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The cost-effectiveness of rehabilitation in the home: a study of Swedish elderly.

Publication Date
  • Research Article
  • Medicine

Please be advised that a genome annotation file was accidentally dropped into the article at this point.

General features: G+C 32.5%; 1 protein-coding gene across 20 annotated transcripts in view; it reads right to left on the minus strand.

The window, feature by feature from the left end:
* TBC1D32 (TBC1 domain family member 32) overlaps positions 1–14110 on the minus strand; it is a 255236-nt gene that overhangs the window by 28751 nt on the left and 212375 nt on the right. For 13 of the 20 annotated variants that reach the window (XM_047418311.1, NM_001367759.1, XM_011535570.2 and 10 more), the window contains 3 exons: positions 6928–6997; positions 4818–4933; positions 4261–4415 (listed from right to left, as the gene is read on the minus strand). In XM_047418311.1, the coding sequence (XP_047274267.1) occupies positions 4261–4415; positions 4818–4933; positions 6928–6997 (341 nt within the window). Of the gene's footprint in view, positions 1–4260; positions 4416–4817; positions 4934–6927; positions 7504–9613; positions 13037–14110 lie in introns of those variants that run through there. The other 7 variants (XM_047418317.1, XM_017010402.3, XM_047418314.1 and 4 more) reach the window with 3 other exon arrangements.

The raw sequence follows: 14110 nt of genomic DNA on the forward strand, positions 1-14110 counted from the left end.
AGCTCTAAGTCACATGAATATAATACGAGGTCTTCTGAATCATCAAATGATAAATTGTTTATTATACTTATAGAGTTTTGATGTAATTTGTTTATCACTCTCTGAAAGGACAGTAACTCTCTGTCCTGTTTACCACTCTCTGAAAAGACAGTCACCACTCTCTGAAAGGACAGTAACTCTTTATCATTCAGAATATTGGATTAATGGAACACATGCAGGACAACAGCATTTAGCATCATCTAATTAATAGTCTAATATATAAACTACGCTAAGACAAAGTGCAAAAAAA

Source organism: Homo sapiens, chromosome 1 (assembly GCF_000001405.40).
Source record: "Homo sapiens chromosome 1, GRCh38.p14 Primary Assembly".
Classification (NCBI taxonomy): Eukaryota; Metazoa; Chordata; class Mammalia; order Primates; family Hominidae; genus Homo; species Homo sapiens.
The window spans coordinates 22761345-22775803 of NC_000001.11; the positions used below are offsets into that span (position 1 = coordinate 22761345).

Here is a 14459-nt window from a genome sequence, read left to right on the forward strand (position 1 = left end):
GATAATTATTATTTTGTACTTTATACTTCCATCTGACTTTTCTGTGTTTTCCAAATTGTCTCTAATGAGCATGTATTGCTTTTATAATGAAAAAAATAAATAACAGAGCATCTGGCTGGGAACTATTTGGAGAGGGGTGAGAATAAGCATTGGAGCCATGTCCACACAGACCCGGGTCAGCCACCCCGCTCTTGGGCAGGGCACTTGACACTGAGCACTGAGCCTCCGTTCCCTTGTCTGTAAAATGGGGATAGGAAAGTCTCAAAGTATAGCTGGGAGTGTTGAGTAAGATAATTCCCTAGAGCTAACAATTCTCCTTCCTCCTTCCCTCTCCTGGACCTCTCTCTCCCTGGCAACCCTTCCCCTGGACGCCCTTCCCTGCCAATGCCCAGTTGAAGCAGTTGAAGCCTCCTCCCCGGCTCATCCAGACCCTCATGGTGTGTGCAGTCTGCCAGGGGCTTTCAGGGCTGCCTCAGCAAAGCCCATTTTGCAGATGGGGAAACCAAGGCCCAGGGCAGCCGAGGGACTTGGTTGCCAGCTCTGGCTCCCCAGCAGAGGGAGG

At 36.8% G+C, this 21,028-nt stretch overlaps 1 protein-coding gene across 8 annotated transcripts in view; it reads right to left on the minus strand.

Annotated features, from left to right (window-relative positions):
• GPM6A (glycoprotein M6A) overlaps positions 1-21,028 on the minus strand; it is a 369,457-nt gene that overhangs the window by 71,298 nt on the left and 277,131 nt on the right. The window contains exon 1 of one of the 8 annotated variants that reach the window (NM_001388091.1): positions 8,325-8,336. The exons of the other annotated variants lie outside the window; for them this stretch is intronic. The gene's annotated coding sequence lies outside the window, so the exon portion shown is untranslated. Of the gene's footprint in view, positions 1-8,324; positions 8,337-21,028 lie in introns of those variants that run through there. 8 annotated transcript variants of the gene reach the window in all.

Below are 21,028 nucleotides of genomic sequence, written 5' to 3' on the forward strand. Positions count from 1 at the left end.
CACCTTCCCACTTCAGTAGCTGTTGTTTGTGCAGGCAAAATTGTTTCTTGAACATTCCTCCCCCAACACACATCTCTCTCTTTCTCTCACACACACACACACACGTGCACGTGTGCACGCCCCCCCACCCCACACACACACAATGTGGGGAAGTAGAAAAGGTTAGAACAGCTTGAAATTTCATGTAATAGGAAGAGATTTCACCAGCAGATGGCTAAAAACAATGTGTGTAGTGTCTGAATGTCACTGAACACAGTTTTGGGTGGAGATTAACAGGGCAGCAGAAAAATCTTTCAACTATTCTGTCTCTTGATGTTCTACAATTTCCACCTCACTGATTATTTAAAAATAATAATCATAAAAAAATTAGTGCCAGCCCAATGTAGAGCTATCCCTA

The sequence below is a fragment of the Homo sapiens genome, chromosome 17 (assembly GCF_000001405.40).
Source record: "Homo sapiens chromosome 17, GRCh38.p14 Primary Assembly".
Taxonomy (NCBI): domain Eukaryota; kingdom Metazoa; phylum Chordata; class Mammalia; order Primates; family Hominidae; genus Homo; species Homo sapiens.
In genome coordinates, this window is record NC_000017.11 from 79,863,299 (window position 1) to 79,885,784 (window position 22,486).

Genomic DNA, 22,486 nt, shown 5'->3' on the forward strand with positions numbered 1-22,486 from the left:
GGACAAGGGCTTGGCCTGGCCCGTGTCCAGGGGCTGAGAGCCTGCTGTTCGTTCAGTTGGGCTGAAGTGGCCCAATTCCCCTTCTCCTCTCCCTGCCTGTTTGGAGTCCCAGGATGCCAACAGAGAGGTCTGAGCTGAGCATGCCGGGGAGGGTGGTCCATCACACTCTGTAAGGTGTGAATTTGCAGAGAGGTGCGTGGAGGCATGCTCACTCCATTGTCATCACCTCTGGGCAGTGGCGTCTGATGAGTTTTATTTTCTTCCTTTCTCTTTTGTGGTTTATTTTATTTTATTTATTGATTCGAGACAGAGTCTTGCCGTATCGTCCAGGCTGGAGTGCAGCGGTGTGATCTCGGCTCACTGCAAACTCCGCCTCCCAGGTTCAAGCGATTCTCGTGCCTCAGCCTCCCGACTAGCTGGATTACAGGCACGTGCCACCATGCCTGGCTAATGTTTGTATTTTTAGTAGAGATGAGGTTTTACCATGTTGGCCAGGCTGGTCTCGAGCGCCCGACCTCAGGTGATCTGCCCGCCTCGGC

OBJECTIVES. To investigate whether care of elderly and disabled patients could be more cost-effective after a short-term hospital stay, we examined the impact of a primary home care intervention program on functional status, use and costs of care after 6 months. METHODS. When clinically ready for discharge from the hospital, chronically ill patients with dependence in one to five functions in personal activities of daily living were randomized to physician-led primary home care with a 24-hour service, and the controls were offered ordinary care. Physical, cognitive, social, and medical functions were assessed in 110 team subjects and 73 controls. Data regarding inpatient days and outpatient visits were collected and converted to costs. RESULTS. Team patients demonstrated better instrumental activities of daily living and outdoor walking and significantly fewer diagnoses and drugs at 6 months. They used less inpatient and more outpatient care compared with the control patients. Significant cost reductions were found in the team group. CONCLUSIONS. This primary home care intervention program is cost-effective, at least for a selection of patients at risk for long-term hospital care.

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